100 AD, silver, 1.2 g
Front – the British Queen Budikka, who led the riot against Rome. Back – a stylized horse.
100 AD, silver, 3.38 g
Front – profile of the Roman Emperor Trojan. Back –god Mars with goddess Victoria in the right hand and a trophy in the left.
100 BC, silver, 8.25 g
Front – Hercules dressed in the fur of the Nemean Lion. Back – a stylized rider. The most secured currency in Eastern Europe at the beginning of our era: according to Crito (a military doctor who accompanied Trojan in the military campaign against the Dacians), the treasury of Dacian king Decebal consisted of 2 260 tons of gold and 4 530 tons of silver. These reserves would have been enough to assure the minting of Roman denarius for 30 years. Namely the capture of Decebal’s treasury allowed the Roman Empire to stabilize the financial situation in the country and flourish for a hundred years after the end of the Dacian-Roman War.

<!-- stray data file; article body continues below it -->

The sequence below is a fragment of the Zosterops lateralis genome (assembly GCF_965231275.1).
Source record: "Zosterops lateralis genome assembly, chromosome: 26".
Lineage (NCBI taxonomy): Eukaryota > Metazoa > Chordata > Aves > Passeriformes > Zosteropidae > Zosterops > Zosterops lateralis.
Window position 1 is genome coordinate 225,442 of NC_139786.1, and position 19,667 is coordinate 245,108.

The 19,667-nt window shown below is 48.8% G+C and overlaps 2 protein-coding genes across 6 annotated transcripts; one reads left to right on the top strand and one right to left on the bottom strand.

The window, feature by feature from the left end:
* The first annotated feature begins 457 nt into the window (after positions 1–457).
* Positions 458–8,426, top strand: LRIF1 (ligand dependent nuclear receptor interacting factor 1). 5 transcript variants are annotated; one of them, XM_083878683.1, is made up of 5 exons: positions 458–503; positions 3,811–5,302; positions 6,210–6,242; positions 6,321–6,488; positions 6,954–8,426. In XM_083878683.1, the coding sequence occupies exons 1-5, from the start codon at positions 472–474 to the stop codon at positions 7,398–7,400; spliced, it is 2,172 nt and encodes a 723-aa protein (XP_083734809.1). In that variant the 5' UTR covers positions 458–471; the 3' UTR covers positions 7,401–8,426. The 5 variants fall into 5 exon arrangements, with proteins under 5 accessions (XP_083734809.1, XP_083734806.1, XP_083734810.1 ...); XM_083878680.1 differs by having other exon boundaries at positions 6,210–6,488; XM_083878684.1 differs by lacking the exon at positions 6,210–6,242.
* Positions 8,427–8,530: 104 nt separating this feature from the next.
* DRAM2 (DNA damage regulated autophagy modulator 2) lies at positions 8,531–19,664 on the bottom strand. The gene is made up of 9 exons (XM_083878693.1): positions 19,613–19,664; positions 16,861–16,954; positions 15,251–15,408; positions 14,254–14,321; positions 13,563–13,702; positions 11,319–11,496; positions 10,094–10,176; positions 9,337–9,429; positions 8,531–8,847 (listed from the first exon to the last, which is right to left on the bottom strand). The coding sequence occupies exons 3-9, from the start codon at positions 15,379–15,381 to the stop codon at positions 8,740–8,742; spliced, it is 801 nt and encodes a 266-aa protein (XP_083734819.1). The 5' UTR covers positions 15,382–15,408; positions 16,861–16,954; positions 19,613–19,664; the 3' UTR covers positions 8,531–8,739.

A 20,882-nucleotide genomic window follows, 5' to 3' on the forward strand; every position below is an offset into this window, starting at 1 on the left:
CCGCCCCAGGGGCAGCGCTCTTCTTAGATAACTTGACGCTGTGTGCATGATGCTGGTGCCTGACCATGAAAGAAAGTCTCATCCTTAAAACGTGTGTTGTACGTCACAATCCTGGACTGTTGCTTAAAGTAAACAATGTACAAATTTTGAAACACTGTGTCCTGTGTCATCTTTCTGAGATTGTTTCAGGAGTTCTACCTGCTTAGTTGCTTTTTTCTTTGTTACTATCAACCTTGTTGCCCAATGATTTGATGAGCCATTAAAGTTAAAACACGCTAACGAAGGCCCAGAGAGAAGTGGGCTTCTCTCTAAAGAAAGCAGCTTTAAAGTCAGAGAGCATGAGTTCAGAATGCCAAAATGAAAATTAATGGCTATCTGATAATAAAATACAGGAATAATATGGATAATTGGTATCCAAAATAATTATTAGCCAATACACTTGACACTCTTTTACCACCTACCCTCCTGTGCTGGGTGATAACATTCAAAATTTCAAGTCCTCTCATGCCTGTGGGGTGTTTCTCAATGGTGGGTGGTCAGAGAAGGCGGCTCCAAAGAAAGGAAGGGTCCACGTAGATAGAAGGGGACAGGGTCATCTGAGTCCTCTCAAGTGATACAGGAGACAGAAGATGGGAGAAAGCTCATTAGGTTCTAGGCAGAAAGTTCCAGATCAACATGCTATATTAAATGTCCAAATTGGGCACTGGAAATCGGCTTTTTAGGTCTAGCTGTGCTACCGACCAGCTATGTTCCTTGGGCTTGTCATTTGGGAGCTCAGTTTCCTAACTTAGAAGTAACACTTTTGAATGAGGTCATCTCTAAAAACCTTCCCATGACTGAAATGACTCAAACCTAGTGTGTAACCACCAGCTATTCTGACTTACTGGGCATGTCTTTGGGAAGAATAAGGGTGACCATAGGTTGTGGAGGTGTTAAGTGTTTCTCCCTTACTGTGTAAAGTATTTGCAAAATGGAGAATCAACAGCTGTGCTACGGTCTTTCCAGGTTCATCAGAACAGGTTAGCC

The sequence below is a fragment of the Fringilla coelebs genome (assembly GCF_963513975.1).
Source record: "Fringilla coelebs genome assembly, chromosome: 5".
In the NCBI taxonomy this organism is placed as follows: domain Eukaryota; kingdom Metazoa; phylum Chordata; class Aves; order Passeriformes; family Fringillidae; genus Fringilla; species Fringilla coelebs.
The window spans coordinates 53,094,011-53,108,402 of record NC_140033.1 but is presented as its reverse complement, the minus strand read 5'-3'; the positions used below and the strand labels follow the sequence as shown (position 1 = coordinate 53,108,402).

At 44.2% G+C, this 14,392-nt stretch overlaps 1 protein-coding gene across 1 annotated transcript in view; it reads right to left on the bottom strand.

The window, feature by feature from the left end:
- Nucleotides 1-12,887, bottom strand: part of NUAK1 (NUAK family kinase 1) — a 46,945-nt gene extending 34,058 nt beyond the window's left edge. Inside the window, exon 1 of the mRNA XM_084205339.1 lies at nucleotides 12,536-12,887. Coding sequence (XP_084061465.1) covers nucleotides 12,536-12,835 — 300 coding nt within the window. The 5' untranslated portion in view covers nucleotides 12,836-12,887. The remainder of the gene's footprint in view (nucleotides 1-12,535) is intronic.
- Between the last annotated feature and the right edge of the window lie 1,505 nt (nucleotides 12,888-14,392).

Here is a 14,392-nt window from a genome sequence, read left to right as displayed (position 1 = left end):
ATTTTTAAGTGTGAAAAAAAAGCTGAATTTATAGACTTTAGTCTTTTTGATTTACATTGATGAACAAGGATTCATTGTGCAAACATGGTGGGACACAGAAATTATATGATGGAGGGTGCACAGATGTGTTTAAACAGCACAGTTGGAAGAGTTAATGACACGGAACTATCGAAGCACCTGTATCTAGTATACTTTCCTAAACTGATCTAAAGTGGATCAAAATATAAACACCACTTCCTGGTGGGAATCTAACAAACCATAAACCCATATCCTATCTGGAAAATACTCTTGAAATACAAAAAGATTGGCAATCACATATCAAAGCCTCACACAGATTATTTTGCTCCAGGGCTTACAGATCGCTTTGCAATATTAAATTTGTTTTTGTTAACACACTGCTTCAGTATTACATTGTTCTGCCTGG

Blade length – 55-75 cm
Double-edged sword. Made of iron. Designed for chopping motion. Operated by the infantry and cavalry.
Blade length – 60 cm
Double-edged sword. Made of iron. Designed for thrusting motion. Operated by the infantry.
Blade length – 90-100 cm
Sharpened across the internal arch. Made of iron. The falx is a type of sickle, whose two-handed version could reach the length of one and a half meters, and which was designed for both chopping and for thrusting motions. During infighting the Falx gave the soldier a huge advantage, especially given that Roman swords were short and intended only for thrusting. After the first deadly clashes with the Dacian swordsmen Romans were forced to add to their armor additional elements to protect the forearm, and to strengthen the helmets.
Celtic Boar, 150 BC
One of the most aggressive animals, the wild boar has become a symbol of war and the dark forces of the ancient Celts. Boar-shaped bronze standards on long flagpoles were found on the territory of modern England.
Roman Aquila, 100 BC